Knowledge Resource


Access India

Issues in Inclusion

Archives: Top Stories

Archives: News

Useful Links

Country Reports


Aids & Appliances


Braille Press

Events and Conferences

Employment Opportunities

Disability India Journal

Submit Your Research/ Article

Latest issue of the Journal

National Institutes







Education and Disability


The Constitution of India guarantees right to education to all children till the age of 14 years (Article 21 A). Prior to this amendment, the Courts had treated the Right to education as a part of the Right to life and liberty guaranteed under other provisions of the Constitution (Article 21). It needs to be remembered that this is a general right, and perhaps could be perceived as an attempt to make the State responsible for the education of all children till they reach a certain age.

For the first time, the right to education of disabled children was given special focus with the passing of the PWD Act. The Act mandates (under Section 26) the Central and State Governments to ensure that all children with disabilities get free education till they are eighteen years of age. Efforts should also be made to integrate these children in the regular schools and to set up special schools with vocational training facilities in deficient areas.

The PWD Act (Section 30) further mandates that special provisions such as transport facilities, removal of architectural barriers in schools, supply of books, uniform and other materials to children with disabilities to encourage them to go to school and to pursue basic education be made available. Thus, under the Act (Section 39) three percent of seats have to be reserved for children with disabilities in all the Government and government aided educational institutions.

Often, the provisions of the PWD Act are not implemented fully which compels the parents of children and young adults with disabilities to approach the Court for redressal. A large number of them seek orders for reservation in higher and professional education. In sharp contrast, very few cases are filed for intervention at the primary education levels.

In most cases, the Courts have passed favourable orders. Where there is no birth certificate, the court has ordered that an affidavit was enough as a proof of age for admissions in schools observing in the process that the fundamental right to education of a child could not be denied on the ground that no birth certificate is available. Wherever reservations were not made in educational institutions, the Courts have reiterated that reservation was mandatory and that every government educational institution had to reserve 3% of seats in admission.

In cases where the institutions have their internal rules, which may bar certain people from getting admission, the Courts have made reference to the positive rules of premiere institutions and have given orders in their favour. Similarly, when there was a controversy between the stipulated degree of disability under the Act (above 40%) and the internal rules, the Court had taken the side favoring the disabled student. There are also instances where the rules of reservation are worked around the rules laid down by apex institutions. For instance, in a case of admission to the MBBS Course, the Court opines that the rules laid down by the Medical Council of India should be considered since it is the highest body in setting rules for medical courses.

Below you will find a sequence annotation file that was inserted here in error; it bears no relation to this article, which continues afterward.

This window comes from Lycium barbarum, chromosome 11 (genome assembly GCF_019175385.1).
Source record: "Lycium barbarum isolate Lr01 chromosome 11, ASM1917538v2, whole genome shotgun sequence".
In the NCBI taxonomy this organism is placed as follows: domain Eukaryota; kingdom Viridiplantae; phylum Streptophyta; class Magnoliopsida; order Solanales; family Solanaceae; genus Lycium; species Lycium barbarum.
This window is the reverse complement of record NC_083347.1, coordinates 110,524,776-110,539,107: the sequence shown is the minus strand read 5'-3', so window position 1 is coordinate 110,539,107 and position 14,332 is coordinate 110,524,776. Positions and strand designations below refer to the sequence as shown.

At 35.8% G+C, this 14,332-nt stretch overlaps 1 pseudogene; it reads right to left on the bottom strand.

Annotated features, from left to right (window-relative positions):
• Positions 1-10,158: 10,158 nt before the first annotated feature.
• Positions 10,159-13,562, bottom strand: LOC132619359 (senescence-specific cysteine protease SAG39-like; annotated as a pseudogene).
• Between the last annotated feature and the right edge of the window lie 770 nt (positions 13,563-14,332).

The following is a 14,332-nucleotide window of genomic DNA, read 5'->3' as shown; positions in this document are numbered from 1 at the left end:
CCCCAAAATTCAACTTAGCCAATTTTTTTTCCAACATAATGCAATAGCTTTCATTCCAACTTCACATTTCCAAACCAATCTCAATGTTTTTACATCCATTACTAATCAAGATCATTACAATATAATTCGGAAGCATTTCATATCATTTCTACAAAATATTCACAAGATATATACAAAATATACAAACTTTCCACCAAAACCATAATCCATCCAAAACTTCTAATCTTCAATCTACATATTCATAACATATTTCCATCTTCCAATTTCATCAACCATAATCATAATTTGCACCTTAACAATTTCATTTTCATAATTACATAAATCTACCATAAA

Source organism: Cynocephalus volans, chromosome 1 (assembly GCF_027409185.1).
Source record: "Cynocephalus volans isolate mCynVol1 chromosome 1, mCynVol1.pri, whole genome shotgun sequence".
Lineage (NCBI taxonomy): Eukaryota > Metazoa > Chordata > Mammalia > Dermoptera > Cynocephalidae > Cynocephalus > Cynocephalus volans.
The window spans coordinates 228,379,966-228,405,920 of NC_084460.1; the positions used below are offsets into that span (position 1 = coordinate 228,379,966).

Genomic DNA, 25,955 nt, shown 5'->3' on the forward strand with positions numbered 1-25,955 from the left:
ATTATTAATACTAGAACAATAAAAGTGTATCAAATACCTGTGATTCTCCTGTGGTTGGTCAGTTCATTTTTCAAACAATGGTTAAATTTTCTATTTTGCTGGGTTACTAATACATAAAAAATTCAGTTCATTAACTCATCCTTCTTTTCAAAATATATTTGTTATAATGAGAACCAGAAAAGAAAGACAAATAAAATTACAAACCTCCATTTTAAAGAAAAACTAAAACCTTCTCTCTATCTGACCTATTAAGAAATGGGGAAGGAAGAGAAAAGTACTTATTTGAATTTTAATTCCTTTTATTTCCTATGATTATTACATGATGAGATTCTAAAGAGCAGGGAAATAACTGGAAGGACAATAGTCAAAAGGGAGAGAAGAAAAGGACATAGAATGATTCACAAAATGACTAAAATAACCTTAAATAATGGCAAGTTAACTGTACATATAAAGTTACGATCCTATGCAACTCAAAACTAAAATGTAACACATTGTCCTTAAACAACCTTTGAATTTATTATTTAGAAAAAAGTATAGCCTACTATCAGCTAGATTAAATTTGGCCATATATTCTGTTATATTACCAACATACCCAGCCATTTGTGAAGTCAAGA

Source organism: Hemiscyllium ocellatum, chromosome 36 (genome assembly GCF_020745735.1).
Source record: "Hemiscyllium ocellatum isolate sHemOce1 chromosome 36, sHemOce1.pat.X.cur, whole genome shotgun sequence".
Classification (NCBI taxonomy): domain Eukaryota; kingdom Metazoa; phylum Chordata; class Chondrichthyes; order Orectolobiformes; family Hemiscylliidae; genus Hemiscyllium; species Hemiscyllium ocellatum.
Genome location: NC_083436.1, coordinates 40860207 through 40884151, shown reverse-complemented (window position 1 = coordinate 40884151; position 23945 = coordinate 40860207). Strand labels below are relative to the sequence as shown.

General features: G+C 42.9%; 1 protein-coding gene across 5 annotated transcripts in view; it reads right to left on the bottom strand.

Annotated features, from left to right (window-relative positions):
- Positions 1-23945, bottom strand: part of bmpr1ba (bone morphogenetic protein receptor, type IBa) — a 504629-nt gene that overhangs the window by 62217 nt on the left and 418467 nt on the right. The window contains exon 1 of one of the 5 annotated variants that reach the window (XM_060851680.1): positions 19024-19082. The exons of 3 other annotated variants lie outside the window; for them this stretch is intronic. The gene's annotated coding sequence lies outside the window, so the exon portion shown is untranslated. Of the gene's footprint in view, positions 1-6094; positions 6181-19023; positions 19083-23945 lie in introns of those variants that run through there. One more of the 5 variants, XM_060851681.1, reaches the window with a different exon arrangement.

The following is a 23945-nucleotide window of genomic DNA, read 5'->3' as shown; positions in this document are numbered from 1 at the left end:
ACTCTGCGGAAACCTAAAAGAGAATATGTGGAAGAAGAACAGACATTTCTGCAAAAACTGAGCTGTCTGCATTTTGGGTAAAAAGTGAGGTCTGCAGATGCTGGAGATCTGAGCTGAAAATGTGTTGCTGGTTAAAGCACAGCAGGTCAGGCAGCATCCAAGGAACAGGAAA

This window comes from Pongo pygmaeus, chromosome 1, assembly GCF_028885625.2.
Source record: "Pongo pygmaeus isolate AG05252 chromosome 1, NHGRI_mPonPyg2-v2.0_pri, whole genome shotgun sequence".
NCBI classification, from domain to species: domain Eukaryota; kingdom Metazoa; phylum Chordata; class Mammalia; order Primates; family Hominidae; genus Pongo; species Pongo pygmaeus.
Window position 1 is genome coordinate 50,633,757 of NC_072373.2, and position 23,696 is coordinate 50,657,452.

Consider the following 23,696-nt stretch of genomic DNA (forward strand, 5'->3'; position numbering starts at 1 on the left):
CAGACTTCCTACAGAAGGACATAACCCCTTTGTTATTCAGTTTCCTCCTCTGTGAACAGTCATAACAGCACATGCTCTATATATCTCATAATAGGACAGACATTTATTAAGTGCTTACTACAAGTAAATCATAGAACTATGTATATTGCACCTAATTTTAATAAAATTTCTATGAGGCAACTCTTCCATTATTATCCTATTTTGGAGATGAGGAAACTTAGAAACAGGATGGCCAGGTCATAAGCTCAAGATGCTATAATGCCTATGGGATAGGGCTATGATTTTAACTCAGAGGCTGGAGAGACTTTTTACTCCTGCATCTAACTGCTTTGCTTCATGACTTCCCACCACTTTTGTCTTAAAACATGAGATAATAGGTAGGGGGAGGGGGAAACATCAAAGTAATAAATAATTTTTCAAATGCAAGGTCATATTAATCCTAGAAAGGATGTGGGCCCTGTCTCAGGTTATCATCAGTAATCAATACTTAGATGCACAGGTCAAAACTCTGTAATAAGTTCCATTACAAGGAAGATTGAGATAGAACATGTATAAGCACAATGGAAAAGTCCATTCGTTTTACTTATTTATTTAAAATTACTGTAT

Some of the most important interventions have been where the institutions have not created a disability quota before holding the exams and where reservations are arbitrary. However, the Court has also clarified that when institutions are not directly aided they are not under any obligation to reserve seats.

On one side, are the problems that arise prior to admission to educational institutions and on the other are the cases where the problems start at a later stage - examinations, provision of scribe for visually impaired, and so on. As per the rules, blind students get extra time while writing an exam and are eligible to have a scribe as well. Therefore, wherever cases of this nature have come before the Courts, the verdict has been usually in favour of disabled persons.

On the whole, it is seen that the Courts do not dismiss petitions filed by disabled people or on their behalf without proper investigation and pays a great deal of attention to every minute detail.

Judgments related to "Education and Disability"

Back to Disability Law and Access to Rights

Acts in Disability

The Mental Health Act

The RCI Act

The PWD Act

The National Trust Act

National Policy for Persons with Disabilities

Disability and Law

Law, Courts and the Constitution of India

Disability Law and Access to Rights

Directory of Lawyers

Before you file a case

Disability and Litigation

Admission in Schools

Reservations in Jobs

Reservations in Higher Education

Allotment of Benefits

Accident Compensation

Legal Aid Cell

For free legal aid for persons with disabilities, their caregivers and service providers
Online Legal Aid Cell

Best viewed in Google Chrome version 6 and above, Opera 11.0 and Mozilla Firefox version 3 and above
© Society for Child Development, 1992